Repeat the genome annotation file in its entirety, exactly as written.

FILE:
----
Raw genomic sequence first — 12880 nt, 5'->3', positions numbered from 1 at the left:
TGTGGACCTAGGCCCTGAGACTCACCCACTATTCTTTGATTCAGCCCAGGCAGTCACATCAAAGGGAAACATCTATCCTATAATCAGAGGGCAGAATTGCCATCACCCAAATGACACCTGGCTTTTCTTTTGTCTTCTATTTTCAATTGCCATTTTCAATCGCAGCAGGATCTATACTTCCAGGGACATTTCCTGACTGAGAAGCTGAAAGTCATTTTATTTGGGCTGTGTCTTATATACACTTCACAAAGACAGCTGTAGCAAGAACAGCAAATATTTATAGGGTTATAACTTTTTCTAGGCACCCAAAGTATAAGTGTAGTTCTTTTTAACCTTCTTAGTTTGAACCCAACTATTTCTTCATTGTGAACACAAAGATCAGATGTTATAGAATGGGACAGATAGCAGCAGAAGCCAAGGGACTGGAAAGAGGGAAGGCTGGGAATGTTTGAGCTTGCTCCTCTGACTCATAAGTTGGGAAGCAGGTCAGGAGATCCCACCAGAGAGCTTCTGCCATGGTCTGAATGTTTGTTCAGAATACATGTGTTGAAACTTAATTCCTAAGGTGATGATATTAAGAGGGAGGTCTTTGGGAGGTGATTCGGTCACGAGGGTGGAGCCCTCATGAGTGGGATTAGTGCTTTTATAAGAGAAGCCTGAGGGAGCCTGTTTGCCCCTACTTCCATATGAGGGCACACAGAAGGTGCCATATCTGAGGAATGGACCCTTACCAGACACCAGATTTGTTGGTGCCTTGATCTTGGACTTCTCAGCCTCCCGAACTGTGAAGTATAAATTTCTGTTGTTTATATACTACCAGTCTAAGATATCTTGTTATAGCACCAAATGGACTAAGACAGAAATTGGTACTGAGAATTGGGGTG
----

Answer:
Raw genomic sequence first — 12880 nt, 5'->3', positions numbered from 1 at the left:
TGTGGACCTAGGCCCTGAGACTCACCCACTATTCTTTGATTCAGCCCAGGCAGTCACATCAAAGGGAAACATCTATCCTATAATCAGAGGGCAGAATTGCCATCACCCAAATGACACCTGGCTTTTCTTTTGTCTTCTATTTTCAATTGCCATTTTCAATCGCAGCAGGATCTATACTTCCAGGGACATTTCCTGACTGAGAAGCTGAAAGTCATTTTATTTGGGCTGTGTCTTATATACACTTCACAAAGACAGCTGTAGCAAGAACAGCAAATATTTATAGGGTTATAACTTTTTCTAGGCACCCAAAGTATAAGTGTAGTTCTTTTTAACCTTCTTAGTTTGAACCCAACTATTTCTTCATTGTGAACACAAAGATCAGATGTTATAGAATGGGACAGATAGCAGCAGAAGCCAAGGGACTGGAAAGAGGGAAGGCTGGGAATGTTTGAGCTTGCTCCTCTGACTCATAAGTTGGGAAGCAGGTCAGGAGATCCCACCAGAGAGCTTCTGCCATGGTCTGAATGTTTGTTCAGAATACATGTGTTGAAACTTAATTCCTAAGGTGATGATATTAAGAGGGAGGTCTTTGGGAGGTGATTCGGTCACGAGGGTGGAGCCCTCATGAGTGGGATTAGTGCTTTTATAAGAGAAGCCTGAGGGAGCCTGTTTGCCCCTACTTCCATATGAGGGCACACAGAAGGTGCCATATCTGAGGAATGGACCCTTACCAGACACCAGATTTGTTGGTGCCTTGATCTTGGACTTCTCAGCCTCCCGAACTGTGAAGTATAAATTTCTGTTGTTTATATACTACCAGTCTAAGATATCTTGTTATAGCACCAAATGGACTAAGACAGAAATTGGTACTGAGAATTGGGGTG